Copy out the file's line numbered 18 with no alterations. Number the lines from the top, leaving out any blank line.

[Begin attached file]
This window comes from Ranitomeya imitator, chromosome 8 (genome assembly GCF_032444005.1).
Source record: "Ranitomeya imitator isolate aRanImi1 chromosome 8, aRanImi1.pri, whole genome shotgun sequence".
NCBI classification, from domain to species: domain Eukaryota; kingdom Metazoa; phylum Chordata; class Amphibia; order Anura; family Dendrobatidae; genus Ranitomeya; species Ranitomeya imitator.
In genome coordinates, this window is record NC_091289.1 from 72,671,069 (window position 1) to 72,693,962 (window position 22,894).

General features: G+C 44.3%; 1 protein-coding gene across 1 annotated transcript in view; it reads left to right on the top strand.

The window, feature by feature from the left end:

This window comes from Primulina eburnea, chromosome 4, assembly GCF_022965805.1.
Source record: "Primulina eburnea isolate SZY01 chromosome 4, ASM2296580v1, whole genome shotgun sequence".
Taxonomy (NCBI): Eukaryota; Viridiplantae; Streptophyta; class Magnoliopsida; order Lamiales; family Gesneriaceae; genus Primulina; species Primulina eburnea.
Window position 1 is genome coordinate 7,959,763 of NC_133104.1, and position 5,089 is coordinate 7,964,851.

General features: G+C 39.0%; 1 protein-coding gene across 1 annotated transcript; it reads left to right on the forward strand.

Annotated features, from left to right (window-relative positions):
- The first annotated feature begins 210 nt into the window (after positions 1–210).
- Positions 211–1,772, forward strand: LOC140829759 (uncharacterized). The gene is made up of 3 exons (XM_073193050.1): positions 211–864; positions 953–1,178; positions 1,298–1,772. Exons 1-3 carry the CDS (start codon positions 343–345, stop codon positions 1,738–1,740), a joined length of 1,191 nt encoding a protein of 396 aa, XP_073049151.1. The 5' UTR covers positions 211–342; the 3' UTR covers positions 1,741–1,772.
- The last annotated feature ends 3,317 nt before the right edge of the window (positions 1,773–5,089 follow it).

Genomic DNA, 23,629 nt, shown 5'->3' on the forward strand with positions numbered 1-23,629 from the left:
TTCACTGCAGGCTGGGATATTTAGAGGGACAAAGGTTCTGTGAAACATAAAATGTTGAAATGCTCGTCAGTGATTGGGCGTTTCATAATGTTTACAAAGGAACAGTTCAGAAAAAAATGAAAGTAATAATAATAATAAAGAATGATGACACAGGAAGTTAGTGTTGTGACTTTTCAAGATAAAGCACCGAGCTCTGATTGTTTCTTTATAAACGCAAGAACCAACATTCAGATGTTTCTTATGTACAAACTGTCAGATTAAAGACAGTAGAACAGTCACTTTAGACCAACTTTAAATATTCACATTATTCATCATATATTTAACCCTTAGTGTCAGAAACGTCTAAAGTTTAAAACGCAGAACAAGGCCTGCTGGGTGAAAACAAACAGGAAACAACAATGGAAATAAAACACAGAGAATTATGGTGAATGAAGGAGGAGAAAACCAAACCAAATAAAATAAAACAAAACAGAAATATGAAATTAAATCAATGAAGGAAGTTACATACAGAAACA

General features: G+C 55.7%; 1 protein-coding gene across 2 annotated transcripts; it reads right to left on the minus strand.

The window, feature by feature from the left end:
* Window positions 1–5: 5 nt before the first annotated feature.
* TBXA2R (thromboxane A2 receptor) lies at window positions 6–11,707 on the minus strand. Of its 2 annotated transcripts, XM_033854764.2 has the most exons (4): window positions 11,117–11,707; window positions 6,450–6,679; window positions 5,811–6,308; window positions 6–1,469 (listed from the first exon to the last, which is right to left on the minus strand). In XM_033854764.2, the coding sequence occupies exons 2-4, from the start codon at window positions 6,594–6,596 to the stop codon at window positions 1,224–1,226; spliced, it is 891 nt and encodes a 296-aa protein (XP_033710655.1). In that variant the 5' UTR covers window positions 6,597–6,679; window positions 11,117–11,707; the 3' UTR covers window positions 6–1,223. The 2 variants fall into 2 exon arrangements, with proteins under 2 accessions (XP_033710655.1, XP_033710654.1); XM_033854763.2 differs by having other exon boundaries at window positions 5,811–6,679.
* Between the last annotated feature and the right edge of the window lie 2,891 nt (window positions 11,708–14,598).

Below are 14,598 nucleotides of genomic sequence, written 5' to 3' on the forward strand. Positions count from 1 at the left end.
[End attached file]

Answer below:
General features: G+C 55.7%; 1 protein-coding gene across 2 annotated transcripts; it reads right to left on the minus strand.